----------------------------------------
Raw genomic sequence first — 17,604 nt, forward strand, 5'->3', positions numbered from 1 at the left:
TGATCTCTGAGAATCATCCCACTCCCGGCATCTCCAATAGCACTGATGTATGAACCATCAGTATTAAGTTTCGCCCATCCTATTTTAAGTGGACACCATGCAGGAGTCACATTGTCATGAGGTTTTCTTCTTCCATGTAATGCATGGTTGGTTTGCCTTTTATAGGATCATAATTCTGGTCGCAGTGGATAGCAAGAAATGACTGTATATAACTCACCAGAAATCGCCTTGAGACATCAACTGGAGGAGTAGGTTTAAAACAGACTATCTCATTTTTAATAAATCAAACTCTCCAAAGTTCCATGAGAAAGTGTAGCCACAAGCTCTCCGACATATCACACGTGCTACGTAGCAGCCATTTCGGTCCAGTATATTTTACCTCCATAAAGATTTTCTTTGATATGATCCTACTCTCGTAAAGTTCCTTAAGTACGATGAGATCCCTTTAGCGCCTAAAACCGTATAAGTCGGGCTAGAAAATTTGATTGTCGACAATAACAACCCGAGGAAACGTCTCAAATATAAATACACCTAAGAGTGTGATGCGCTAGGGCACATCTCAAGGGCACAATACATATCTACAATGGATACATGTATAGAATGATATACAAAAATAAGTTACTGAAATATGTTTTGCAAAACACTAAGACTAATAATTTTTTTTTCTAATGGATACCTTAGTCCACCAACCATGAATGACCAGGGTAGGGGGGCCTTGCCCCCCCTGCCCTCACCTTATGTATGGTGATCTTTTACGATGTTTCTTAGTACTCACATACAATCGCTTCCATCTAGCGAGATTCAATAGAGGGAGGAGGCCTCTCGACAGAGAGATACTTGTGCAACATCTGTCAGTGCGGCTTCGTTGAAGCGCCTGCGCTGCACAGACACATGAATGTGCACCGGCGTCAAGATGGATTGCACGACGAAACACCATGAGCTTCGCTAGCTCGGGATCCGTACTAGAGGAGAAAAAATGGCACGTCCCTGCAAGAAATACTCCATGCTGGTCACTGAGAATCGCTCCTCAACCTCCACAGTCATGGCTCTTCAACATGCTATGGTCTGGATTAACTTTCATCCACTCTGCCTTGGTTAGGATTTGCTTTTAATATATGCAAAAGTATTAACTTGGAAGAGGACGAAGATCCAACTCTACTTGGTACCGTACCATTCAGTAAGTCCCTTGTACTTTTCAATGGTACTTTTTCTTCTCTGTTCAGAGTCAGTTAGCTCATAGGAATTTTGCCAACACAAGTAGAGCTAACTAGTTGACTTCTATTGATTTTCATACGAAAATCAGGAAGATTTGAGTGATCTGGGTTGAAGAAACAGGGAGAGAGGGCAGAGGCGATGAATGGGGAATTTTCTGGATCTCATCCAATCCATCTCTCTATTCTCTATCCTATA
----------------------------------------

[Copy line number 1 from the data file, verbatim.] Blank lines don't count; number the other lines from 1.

Raw genomic sequence first — 17,604 nt, forward strand, 5'->3', positions numbered from 1 at the left: